Remodelling rate In early OA, the mineral apposition rate, normally around 0.70–1.00 μm/day, is increased by threefold–­ fivefold to an average of >3.50 μm/day.22,27 There is also an increase in the initiation of new remodelling sites within the subchondral bone. This increased rate of remodelling reduces the thickness of the subchondral plate.28 Thinning of the subchondral plate early in OA has been shown in two different canine models of OA in which OA was induced by either creating grooves on the femoral condyles or transecting the anterior cruciate ligament (ACL).29 20 weeks after OA induction, a con­ siderable reduction in the thickness of the subchondral plate was observed that was associated with increased articular cartilage destruction and reduced synthesis of glycosamino­glycans. Thinning of the subchondral plate was also associated with increased cartilage damage in a rabbit model.30 Rabbits in which accelerated bone remodel­ling and bone loss were induced prior to surgical induction of OA had considerably more severe cartilage © 2012 Macmillan Publishers Limited. All rights reserved

BONE RESEARCH damage than those rabbits without prior induction of accelerated bone remodelling.30 Similar effects can be shown in humans with early-stage but progressive cartilage deterioration.31–33 Data from the Chingford study conducted in a cohort of women aged 45–64 years show that resorption markers (for example, C‑terminal and N‑terminal telopeptides: CTx and NTx) are considerably elevated in individuals with progres­ sive OA, but not in those with non-progressive forms of OA.24 Resorption markers are also elevated in young and middle-aged adults (aged 27–56 years) with early-stage OA, but without clinical symptoms.25 Interestingly, bone resorption and cartilage loss seem to be spatially associ­ ated within a single joint, with a seven­fold increase in risk of cartilage loss in regions with subchondral attri­ tion.26 Other researchers have also noted that changes in subchondral bone mineralization and volume occur only beneath the areas of significant cartilage destruc­ tion.34 The increased rates of bone remodelling in earlystage OA may cause alterations in joint shape and load transmission that predispose to progressive cartilage loss. These observations in both humans and animal models, however, are not sufficient to determine whether the association between subchondral bone loss and cartilage damage is part of a pathogenetic sequence, or simply rep­ resents non-causal and independently occurring changes in bone and cartilage during the development of OA.

Causes of increased remodelling The causes of increased bone remodelling in early OA are unknown. Several different mechanisms involved may include cellular signalling for microdamage repair, stimulation of vascular invasion by angiogenic factors, and bone–cartilage crosstalk via subchondral pores. Cellular signalling Elevations in transforming growth factor β, i­nsulin-like growth factor, interleukin (IL)-1, IL-6 and prosta­ glandin E2 protein levels have been detected in deterio­ rating cartilage,35 but all these proteins are pro­ducts, as well as stimulators, of bone remodelling. Cell culture experiments showed that osteoblasts taken from joints of patients with OA produce twofold–sixfold more IL‑6 and prosta­glandin E2 than osteoblasts taken from indivi­ duals without OA.36 Moreover, upregulation of Wnt signal­ ling has been reported in knee joints of rats with OA.37 However, these findings beg the question, what stimulates the secretion of these proteins? There is good evidence to suggest that normal repetitive loading of joints can create microcracks in the sub­chondral plate, even in non-­ diseased joints.8,9 What was not fully recog­nized at the time of these initial observations, but is now well-known, is that microcracks are a nidus for the initiation of new remodelling events,8,38,39 and might stimulate osteocytes in the region of damage to produce RANKL (recep­ tor activator of nuclear factor κ‑B ligand; also known as TNF superfamily member 11 [TNFSF11]) and down­ regulate osteoprotegerin (OPG), an inactivating receptor for RANKL, to induce bone resorption.40,41 A decreased OPG:RANKL ratio has been observed in animal models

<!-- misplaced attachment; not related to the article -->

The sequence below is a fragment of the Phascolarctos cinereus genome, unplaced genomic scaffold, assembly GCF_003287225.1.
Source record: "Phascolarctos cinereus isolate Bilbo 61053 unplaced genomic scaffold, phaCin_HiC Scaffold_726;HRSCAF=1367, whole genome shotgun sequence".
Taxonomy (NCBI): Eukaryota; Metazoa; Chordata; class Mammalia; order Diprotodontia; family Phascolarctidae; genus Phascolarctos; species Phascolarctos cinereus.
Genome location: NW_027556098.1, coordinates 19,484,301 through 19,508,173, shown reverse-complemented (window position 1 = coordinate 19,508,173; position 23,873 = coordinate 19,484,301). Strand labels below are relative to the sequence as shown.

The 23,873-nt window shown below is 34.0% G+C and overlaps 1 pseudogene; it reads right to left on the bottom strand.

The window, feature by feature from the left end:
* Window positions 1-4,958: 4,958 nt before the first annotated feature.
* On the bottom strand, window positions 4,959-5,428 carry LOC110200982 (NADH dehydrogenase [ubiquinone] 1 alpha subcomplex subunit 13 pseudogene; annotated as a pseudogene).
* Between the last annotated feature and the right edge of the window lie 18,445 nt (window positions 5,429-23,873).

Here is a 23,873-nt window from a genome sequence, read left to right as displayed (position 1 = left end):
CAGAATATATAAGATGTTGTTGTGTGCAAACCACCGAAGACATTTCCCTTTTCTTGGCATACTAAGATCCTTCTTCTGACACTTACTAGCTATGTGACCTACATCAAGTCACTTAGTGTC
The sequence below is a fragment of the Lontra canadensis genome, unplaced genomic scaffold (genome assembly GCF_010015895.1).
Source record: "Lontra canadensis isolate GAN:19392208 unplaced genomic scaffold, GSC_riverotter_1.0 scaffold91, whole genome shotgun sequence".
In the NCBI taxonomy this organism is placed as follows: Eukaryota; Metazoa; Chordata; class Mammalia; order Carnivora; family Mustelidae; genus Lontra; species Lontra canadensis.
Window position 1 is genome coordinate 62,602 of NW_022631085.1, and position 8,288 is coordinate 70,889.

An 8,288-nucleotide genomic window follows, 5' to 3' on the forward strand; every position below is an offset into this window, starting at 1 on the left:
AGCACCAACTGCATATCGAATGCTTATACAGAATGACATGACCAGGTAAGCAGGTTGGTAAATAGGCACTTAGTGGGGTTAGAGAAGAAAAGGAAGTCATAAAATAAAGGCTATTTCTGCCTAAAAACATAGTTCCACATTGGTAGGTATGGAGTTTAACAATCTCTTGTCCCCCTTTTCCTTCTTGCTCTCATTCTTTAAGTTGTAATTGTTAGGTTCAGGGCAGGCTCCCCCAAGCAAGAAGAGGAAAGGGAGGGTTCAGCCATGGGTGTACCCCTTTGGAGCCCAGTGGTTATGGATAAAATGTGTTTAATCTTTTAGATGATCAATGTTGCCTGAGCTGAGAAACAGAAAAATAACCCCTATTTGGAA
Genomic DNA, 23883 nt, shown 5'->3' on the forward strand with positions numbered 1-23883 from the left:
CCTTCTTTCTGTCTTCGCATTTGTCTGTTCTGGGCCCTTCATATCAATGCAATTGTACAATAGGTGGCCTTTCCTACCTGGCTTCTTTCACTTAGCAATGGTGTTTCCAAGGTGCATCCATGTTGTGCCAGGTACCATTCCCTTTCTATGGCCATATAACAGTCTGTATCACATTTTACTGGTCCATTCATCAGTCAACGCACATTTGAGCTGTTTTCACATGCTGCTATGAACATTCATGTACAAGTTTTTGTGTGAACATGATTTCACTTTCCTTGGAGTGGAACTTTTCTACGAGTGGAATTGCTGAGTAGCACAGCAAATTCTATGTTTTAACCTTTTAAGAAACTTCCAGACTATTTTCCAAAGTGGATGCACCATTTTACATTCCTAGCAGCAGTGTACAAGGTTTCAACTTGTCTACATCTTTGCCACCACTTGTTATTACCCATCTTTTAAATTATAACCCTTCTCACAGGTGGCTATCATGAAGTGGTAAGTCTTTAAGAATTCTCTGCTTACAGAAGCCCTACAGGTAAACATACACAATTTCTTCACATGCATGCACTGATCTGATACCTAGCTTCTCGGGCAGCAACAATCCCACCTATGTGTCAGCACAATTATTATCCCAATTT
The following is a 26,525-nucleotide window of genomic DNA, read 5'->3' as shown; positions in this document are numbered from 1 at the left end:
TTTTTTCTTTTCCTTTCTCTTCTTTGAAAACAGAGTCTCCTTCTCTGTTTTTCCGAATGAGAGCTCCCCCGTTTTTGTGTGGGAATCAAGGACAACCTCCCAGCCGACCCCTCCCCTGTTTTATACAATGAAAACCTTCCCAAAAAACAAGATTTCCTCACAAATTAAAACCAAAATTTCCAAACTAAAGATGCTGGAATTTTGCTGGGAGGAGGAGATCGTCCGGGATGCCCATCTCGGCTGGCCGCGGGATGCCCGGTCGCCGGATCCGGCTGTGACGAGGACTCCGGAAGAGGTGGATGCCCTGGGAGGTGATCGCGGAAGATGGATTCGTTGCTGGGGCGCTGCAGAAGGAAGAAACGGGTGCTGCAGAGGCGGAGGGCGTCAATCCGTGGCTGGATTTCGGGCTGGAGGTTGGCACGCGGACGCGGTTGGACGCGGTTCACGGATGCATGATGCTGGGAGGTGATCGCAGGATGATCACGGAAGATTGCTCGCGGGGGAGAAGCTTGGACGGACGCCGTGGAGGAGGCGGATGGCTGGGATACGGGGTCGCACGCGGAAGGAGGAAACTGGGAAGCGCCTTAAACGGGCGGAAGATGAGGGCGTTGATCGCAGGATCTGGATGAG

Normal joint

Articular cartilage

Tidemark Subchondral bone plate thickness

Calcified cartilage

Trabecular bone

Early OA

Articular cartilage

Tidemark Subchondral bone plate thickness

Calcified cartilage

Trabecular bone

Late-stage OA

Loss of aggrecan Fibrillation Articular cartilage Calcified cartilage


Subchondral bone plate thickness

Trabecular bone

Figure 1 | Stages of progressive join degradation in OA. The mineralized tissues beneath the articular cartilage are sometimes referred to collectively as subchondral bone or subchondral mineralized tissues, but in reality include different kinds of tissues that vary compositionally, architecturally, physiologically and mechanically. The subchondral plate is dense cortical bone, but the subchondral cancellous bone beneath it is quite porous. The distinction between these tissues is important because they change in different ways and at different times during the development of OA. In early-stage OA, the subchondral plate becomes thinner as a consequence of an increased remodelling rate. At the same time, cancellous bone is lost as the trabecular plates become thinner and more rod-like. In late-stage disease, the subchondral plate thickens, but the subchondral cancellous bone remains osteopenic. The calcified cartilage begins to advance into the articular cartilage in late-stage disease, leaving a footprint of multiple tidemarks as the mineralization front advances. This creates an even thicker mineralized plate, and reduces the thickness of the non-mineralized articular cartilage which cannot replace itself. This is accompanied by a loss of aggrecan beginning superficially in the articular cartilage (shown by a change in stain color), and surface fibrillation. The sum result of these changes is subchondral sclerosis (that includes both the subchondral plate and calcified cartilage) and thinner, more fibrillated articular cartilage. Abbreviation: OA, osteoarthritis.


VOLUME 8  |  NOVEMBER 2012  |  667 © 2012 Macmillan Publishers Limited. All rights reserved